The world’s largest pension fund has ended years of anticipation about its alternative investments programme.
Last week, the Government Pension Investment Fund, the $1.4 trillion Japanese pension fund, revealed its alternative investments in an exhaustive annual report for the first time.
As of end-March 2018, GPIF had invested 8.1 billion yen ($72 million; €61 million) across eight domestic private REITs in Japan. The biggest chunk was invested in office assets (40 percent), followed by logistics (23 percent). No overseas real estate investments have been made so far because GPIF is yet to award a mandate to any manager. However, the investor reiterated in its annual report that it will pursue a core strategy to focus on income gain and stable returns.
The wheels are finally in motion, more than three years after GPIF first signalled its intention to diversify its bonds- heavy portfolio in 2014. An overseas real estate commitment is the natural next step. While this is welcome news for capital allocators waiting for the “Japanese whale” – as one executive described GPIF – to kickstart deployment, they should also align themselves with the reality that the investor will be slow and steady in its investment approach. Notwithstanding its scale, GPIF is unlikely to pile billions of dollars to acquire trophy assets, like its peers in the Chinese investor community infamously did in their early days of investing overseas.
The slow pace could be viewed as both deliberate and market-driven. The attractiveness of investing overseas in gateway cities like the US is being punctured by high asset prices, hedging costs, and taxes that drag down returns.
Indeed, real estate and private equity investments comprise only 0.01 percent of GPIF’s total portfolio. Infrastructure commitments take up a relatively higher 0.13 percent, partly because this was the first alternative asset class GPIF debuted in 2014. That is understandable, given infrastructure’s long-term recurring income attributes. GPIF’s infrastructure investments have generated IRRs of 5.25 percent from 2014 to 2018. On the other hand, as real estate increasingly becomes more of a service than an asset, raising questions about its applicability as a bonds substitute, a measured approach to investing in the asset class is justified.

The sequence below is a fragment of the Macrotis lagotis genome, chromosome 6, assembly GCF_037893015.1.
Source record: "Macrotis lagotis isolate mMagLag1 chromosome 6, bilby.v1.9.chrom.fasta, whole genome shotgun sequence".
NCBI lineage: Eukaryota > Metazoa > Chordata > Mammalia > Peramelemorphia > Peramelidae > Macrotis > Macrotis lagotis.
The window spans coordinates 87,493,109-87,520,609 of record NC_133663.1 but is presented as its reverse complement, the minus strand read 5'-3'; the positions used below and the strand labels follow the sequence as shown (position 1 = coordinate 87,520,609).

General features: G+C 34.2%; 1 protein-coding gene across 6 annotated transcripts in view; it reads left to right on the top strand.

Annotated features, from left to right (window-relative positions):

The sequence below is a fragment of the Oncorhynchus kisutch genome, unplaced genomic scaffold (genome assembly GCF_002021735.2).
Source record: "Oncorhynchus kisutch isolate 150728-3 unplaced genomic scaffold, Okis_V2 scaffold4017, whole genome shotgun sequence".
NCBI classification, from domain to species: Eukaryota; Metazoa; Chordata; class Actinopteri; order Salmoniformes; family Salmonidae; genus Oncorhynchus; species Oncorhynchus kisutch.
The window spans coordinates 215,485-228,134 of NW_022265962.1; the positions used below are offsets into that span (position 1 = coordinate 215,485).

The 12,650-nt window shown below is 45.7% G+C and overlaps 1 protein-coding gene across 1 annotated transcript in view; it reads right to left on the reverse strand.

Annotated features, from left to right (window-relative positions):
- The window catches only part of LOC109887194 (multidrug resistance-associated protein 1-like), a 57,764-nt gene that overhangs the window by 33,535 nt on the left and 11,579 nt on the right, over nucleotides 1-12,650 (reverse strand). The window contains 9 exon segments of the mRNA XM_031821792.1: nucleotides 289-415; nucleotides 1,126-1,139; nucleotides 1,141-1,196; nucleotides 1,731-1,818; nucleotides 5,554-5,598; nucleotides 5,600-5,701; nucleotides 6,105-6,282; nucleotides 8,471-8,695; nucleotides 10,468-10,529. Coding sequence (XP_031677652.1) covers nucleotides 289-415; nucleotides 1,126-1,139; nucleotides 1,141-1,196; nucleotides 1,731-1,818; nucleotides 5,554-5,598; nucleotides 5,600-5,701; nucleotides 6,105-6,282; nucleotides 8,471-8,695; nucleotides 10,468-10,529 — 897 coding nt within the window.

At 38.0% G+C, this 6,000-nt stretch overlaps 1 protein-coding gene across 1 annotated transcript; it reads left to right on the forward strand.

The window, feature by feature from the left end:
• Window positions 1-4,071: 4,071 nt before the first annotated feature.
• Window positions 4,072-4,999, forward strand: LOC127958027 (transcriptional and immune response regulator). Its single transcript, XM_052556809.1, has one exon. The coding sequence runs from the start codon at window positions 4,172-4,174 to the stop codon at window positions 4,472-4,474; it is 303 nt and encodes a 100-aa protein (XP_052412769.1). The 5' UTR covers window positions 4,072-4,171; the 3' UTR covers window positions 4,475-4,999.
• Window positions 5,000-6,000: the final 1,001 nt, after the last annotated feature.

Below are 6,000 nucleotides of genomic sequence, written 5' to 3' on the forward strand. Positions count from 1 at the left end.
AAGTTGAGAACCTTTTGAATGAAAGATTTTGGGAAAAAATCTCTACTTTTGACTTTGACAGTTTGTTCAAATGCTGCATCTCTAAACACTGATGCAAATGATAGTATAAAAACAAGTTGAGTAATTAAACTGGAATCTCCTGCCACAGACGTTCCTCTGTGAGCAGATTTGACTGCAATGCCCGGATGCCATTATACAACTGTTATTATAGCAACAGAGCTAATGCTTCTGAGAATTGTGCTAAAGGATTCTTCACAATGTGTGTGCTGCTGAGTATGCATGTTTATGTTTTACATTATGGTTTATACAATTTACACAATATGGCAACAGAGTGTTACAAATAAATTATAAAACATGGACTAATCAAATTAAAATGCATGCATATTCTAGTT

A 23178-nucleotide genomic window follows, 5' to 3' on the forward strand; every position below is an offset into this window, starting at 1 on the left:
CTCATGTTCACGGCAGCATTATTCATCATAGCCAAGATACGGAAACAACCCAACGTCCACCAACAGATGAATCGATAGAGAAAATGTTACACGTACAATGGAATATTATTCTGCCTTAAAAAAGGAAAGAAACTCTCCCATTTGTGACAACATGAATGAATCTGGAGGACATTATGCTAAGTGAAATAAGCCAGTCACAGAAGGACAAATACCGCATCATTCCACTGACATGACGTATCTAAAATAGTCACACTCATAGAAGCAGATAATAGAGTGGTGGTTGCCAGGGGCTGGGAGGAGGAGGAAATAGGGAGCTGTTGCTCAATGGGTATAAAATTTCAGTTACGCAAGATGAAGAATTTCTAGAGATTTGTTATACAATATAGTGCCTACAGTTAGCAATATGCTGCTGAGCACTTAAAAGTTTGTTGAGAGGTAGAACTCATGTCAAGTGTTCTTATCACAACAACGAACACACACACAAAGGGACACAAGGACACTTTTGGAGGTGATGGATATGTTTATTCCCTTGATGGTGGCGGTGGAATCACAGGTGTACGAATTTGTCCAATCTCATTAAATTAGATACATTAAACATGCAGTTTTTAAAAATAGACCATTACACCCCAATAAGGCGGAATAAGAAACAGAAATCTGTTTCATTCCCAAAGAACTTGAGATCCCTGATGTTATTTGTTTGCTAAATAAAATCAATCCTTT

There are other constraints gradually being overcome. Until recently, GPIF did not have the regulatory clearance to participate in funds and other limited partnership schemes for alternatives so it had to limit itself to funds of funds and mutual fund structures. It is also actively recruiting staff to build in-house investing capabilities. A case in point is its appointment of the seasoned real estate executive Hideto Yamada, who brings international investing experience to the team.
Most of these factors are not specific to GPIF, but most large Japanese institutions looking to expand their real estate exposure. There are also cultural considerations that could take time to change. Industry experts highlight Japanese institutions’ bureaucratic style of functioning. One manager told PERE that some institutions still have a limited travel budget to go see potential assets and in some cases, it is hard to even get the board’s approval to travel. Another observer spoke of instances where Japanese investors wanted US core managers to show them the underwriting of every single asset in a fund.
GPIF’s pace of investments may be slow, but any tangible action on its part is largely seen as a cue for other Japanese investors to follow suit.
So, do not expect floodgates to open from the land of the rising sun. What is more likely is a steady increase in Japanese capital engaging the sector in the times to come.
To contact the author Arshiya Khullar, email firstname.lastname@example.org